Brammer v. Violent Hues Prods., LLC
United States Court of Appeals for the Fourth Circuit
March 19, 2019, Argued; April 26, 2019, Decided
[*260] DIANA GRIBBON MOTZ, Circuit Judge:
Russell Brammer, a commercial photographer, brought this copyright infringement action after learning that Violent Hues Productions, LLC, had made an unlicensed use of one of his photographs on its website. The district court granted summary judgment to Violent Hues, ruling [*261] that this unauthorized display constituted "fair use" under the Copyright Act, 17 U.S.C. § 107. For the reasons that follow, we reverse and remand for further proceedings consistent with this opinion.
Brammer licenses his work as stock imagery. On November 19, 2011, Brammer shot the photograph "Adams Morgan at Night" ("Photo") from a rooftop in Washington, D.C. The color-saturated Photo depicts a busy street during the evening in the Adams Morgan neighborhood, with the vehicle traffic rendered as red and white light trails. See Appendix A. After processing the Photo, Brammer published a digital copy on his own website. Brammer also uploaded the Photo [**4] to the image-sharing website Flickr, including the phrase "© All rights reserved" beneath it. Appendix A. In the past, Brammer has sold physical prints of the Photo — for $200 to $300 — and licensed it for online use twice — once for $1,250, and once for $750.
In 2016, Fernando Mico, the owner of the Violent Hues film production company, posted the Photo on novafilmfest.com, a website belonging to the company. That website promoted the Northern Virginia International Film and Music Festival, a revenue-generating event. The website contained a page titled "Plan Your Visit," which highlighted various tourism attractions around the Washington metropolitan area. Mico posted a cropped version of Brammer's Photo above the caption "Adams Morgan, DC," without any attribution or other commentary. See Appendix B.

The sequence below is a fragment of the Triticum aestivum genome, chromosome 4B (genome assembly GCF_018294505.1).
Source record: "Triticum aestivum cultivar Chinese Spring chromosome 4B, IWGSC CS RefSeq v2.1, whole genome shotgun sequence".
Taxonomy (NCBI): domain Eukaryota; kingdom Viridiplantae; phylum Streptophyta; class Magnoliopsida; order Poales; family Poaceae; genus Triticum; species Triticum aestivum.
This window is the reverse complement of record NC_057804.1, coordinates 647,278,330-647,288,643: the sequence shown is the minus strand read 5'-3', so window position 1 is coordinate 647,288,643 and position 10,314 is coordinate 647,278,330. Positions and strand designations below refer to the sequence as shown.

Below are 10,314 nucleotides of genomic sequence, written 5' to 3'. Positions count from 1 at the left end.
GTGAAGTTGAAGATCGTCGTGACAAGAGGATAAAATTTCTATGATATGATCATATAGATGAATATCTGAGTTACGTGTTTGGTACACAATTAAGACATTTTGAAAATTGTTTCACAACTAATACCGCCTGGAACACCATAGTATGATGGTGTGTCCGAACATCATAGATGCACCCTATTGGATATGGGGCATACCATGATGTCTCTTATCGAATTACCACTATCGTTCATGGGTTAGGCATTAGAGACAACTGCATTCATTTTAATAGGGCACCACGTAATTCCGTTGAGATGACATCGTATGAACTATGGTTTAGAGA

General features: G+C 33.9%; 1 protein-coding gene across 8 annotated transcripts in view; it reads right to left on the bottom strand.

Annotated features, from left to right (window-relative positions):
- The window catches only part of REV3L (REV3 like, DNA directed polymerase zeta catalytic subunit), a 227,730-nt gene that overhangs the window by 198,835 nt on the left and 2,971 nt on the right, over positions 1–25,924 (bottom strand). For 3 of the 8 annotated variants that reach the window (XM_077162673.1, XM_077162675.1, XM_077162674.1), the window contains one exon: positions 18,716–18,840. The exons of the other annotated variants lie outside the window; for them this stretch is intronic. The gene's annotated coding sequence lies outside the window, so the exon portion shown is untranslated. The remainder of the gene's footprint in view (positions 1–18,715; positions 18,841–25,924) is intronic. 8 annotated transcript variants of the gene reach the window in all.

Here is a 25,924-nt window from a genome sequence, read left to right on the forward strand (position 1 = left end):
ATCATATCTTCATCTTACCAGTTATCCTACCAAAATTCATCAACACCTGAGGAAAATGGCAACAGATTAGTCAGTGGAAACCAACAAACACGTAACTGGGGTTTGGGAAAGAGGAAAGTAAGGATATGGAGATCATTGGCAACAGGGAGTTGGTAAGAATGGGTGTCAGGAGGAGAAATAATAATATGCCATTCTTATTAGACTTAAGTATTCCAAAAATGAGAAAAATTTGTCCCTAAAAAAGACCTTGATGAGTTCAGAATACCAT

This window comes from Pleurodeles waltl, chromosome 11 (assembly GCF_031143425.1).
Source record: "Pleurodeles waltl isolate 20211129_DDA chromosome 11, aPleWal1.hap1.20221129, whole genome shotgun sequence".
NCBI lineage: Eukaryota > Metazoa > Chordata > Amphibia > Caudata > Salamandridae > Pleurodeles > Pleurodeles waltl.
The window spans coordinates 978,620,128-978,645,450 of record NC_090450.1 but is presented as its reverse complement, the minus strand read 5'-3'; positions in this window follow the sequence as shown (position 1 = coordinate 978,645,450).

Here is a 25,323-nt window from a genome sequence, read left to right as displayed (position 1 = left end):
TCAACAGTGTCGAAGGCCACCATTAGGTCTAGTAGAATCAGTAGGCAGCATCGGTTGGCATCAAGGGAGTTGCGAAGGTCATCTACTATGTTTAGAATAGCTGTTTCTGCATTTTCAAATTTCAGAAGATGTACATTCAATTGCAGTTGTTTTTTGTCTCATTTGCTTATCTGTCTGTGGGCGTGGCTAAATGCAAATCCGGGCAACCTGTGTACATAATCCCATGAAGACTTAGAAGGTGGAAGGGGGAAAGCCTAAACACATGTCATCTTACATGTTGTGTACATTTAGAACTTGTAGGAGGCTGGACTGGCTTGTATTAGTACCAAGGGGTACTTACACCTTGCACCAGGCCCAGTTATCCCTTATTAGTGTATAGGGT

Mico believes that he found the Photo "through a Google Images search, which led [him] to the website Flickr." Mico maintains that he did not see any "indication on the Photo itself or the Flickr website that the Photo was copyrighted," and so believed it to be publicly available. After downloading the Photo, Mico cropped [**5] out the Photo's negative space "for stylistic reasons" before putting it on novafilmfest.com.Read The Full CaseNot a Lexis Advance subscriber? Try it out for free.
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922 F.3d 255 *; 2019 U.S. App. LEXIS 12572 **; Copy. L. Rep. (CCH) P31,452
RUSSELL BRAMMER, Plaintiff - Appellant, v. VIOLENT HUES PRODUCTIONS, LLC, Fernando Mico, Owner, Defendant - Appellee.AMERICAN PHOTOGRAPHIC ARTISTS; AMERICAN SOCIETY OF MEDIA PHOTOGRAPHERS, INC.; ARTS & ENTERTAINMENT ADVOCACY CLINIC AT GEORGE MASON UNIVERSITY ANTONIN SCALIA LAW SCHOOL; COPYRIGHT ALLIANCE; DIGITAL JUSTICE FOUNDATION; PACA, DIGITAL MEDIA LICENSING ASSOCIATION, INC.; VOLUNTEER LAWYERS FOR THE ARTS, INC.; NEW YORK INTELLECTUAL PROPERTY LAW ASSOCIATION; NATIONAL PRESS PHOTOGRAPHERS ASSOCIATION; GRAPHIC ARTISTS GUILD, INC., Amici Supporting Appellant.
Prior History: [**1] Appeal from the United States District Court for the Eastern District of Virginia, at Alexandria. (1:17-cv-01009-CMH-IDD). Claude M. Hilton, Senior District Judge.
Brammer v. Violent Hues Prods., LLC, 2018 U.S. Dist. LEXIS 98003 (E.D. Va., June 11, 2018)
Disposition: REVERSED AND REMANDED.
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Civil Procedure, Appeals, Standards of Review, Clearly Erroneous Review, Copyright Law, Defenses, Fair Use, Fair Use Determination, De Novo Review, Reviewability of Lower Court Decisions, Preservation for Review, Civil Infringement Actions, Fair Use, Fair Use Determination, Factors